JM RODRIGUEZ: Erik approached me and said, “We’re changing up Members Only; we wanna make it into a club, and since you have a network because you come out on TV and you go out a lot, would you like to be a partner and invest?” I said, “sure, it’s always been my dream to own a club.” so I became a part of Prive.

KC SANTI: JM and I were like the face of Prive daw. We’re like the partners who have to go up there like three times a week. And all the partners in Prive had like one night each. I handled Wednesdays. JM, Fridays. GP, saturdays. My friends were like early-20s to early-30s. Louie’s friends were much older. They went on my night.

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“Before, someone would order a bottle of champagne, and they’d value it; now, they order and it’s like it’s water. It’s more blatant sophistication nowadays, though obviously I’m not complaining.”

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LOUIE: I introduced the privilege card concept at Stargazer and up to now it’s a fixture in every club. Harley and Big Boy Sy used to bring their dad, Henry, to Stargazer at Silahis Hotel in the 1980s. Harley once told me this story: Henry Sy and John Gokongwei were talking one day, and John was telling Henry about all the things he owned. Ito, meron ka ba?” asked Henry, whipping out his Stargazer membership card. For years, according to Harley, Henry kept that card on his desk. That card thing was a monster. People just had to have it. Eventually, it evolved into: “Can I be on the guest list?”

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KC: I really liked my Wednesdays in Prive because people went so crazy. Parang everyone knew everyone. They were all comfy. We always ended up like having a champagne shower, as in basaan ng champagne, like everyone was wet and screaming, like everyone was having a good time, everyone was on the couches and dancing. But not naman every Wednesday.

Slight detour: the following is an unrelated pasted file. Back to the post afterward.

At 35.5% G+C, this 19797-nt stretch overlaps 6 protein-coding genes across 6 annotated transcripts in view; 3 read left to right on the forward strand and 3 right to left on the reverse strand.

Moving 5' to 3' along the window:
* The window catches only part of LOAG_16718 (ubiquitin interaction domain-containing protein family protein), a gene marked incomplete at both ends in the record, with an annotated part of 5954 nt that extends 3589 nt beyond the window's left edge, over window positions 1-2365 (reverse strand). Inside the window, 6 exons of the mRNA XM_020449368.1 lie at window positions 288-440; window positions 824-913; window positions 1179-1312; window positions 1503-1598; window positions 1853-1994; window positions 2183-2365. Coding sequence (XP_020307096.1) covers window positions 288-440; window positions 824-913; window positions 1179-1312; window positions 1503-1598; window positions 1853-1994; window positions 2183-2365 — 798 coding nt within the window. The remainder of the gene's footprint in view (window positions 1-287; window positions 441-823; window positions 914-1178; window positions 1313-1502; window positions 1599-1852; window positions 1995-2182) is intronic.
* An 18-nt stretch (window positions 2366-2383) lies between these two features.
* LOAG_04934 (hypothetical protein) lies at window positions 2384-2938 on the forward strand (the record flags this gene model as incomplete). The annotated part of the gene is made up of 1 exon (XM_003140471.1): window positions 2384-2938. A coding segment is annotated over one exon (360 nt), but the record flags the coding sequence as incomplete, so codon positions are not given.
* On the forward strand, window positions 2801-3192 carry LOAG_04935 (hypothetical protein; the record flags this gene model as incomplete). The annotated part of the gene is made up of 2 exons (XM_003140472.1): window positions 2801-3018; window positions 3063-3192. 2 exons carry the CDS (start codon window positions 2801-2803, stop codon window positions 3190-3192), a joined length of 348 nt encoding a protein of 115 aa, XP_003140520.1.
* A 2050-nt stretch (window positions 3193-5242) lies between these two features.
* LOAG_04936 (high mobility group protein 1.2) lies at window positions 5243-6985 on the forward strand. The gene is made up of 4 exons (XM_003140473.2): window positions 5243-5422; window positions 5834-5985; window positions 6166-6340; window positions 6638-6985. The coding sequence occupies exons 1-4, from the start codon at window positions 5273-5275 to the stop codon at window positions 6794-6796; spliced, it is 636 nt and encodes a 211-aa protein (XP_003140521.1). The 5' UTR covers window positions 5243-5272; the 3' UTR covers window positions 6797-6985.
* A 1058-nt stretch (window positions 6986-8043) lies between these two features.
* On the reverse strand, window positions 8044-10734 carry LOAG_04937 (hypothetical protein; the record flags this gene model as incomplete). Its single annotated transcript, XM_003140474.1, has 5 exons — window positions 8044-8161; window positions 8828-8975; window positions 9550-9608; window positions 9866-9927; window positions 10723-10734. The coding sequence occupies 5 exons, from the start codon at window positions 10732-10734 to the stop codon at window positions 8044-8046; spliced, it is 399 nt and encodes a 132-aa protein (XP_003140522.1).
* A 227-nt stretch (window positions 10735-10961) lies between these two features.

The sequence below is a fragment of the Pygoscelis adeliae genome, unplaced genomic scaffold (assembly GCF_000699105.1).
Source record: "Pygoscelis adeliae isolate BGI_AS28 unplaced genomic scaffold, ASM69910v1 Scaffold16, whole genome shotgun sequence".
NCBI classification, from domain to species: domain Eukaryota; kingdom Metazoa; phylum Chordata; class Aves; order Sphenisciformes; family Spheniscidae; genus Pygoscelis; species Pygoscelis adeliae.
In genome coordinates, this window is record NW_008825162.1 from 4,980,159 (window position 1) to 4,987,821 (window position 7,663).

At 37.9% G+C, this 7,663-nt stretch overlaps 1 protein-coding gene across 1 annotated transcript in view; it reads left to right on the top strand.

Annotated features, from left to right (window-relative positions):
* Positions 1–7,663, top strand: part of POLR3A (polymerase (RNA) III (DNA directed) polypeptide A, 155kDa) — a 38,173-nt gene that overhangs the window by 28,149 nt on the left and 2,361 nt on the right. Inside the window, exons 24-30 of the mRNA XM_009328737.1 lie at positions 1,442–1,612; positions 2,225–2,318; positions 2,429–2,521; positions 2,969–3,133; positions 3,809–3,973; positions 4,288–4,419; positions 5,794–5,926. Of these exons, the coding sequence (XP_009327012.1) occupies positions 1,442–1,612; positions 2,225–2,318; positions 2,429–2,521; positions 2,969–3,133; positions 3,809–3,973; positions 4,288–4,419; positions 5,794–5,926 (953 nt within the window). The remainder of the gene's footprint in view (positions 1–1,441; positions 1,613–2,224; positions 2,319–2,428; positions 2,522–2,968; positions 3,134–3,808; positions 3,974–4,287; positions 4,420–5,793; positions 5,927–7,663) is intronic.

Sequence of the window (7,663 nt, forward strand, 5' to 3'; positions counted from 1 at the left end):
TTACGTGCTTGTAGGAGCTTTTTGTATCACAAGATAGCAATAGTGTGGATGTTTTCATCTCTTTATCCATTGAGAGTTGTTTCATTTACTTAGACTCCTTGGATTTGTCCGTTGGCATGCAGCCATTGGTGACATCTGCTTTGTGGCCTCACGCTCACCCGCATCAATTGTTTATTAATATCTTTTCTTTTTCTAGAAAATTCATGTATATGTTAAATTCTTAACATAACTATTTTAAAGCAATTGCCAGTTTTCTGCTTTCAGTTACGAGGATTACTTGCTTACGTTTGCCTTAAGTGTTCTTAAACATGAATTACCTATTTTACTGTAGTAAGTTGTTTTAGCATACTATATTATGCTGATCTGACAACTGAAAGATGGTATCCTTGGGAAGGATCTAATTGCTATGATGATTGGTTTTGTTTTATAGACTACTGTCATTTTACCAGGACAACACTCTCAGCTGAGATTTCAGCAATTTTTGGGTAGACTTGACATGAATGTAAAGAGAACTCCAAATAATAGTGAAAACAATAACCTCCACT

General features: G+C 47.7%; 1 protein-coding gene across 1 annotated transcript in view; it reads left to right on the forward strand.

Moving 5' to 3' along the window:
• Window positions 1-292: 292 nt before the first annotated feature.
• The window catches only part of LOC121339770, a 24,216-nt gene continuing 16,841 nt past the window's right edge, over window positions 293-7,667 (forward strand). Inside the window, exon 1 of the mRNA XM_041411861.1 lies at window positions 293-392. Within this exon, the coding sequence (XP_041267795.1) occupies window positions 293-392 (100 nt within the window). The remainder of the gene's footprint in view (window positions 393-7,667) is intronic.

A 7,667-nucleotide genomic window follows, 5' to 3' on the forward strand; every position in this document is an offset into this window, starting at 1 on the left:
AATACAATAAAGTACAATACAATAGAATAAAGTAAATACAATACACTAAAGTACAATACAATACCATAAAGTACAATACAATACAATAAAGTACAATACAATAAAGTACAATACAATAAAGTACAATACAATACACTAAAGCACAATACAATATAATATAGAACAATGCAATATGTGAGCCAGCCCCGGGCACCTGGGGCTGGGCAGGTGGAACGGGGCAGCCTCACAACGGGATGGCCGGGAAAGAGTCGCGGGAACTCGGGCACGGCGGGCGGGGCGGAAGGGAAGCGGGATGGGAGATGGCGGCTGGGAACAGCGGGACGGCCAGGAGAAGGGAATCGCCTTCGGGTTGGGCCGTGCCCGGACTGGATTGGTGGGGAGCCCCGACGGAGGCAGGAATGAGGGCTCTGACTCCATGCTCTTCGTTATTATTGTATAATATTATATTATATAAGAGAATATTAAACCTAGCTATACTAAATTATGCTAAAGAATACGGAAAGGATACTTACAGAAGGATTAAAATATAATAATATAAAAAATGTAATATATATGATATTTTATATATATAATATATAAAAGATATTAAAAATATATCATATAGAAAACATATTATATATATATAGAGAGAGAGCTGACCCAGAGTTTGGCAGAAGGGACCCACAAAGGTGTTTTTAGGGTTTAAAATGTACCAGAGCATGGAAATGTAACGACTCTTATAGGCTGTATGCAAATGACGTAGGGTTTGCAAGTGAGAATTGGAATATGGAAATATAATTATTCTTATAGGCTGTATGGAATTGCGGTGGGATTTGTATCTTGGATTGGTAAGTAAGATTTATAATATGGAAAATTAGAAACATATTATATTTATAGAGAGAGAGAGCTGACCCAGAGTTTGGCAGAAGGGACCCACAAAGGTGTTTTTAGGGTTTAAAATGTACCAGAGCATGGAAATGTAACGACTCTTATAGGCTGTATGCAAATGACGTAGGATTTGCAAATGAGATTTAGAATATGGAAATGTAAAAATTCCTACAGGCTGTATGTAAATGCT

THE PROBLEMS AND PROMISE OF PROMOTERS

JON: I handled Friday nights in Embassy with Ivan Zalameda. Back then it was like, how do you do a million bucks a night? We had to mold promoters to continue our success. There would be promotions were the DJ was playing, and the dance floor would be empty. Erik would get so pissed. You have to be well rounded to be a good promoter. you should understand music and other aspects of promotion. It shouldn’t be about you. It should be about the customer.


"When I was in my early 30s, I think at that age you’re at your peak in terms of social life. You still know people in college, and then you know people who are working, and then the older people. And you still have the energy to be there every night, to drink and then recuperate. We really enjoyed it every night we were there. I think that was the secret,” says GP Reyes.

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JON: There should be a Reality TV show about who will succeed the Kings of Clubs! Actually, it might be a queen. The girls know how to manage themselves. They don’t get into the drugs. They’re more business-centric. The boys around just wanna find girls. Eighty to 90 percent of our staff is female. I’ve had male promoters who just focused on impressing women. They end up hanging with the wrong crowd and getting used. The girls are all business.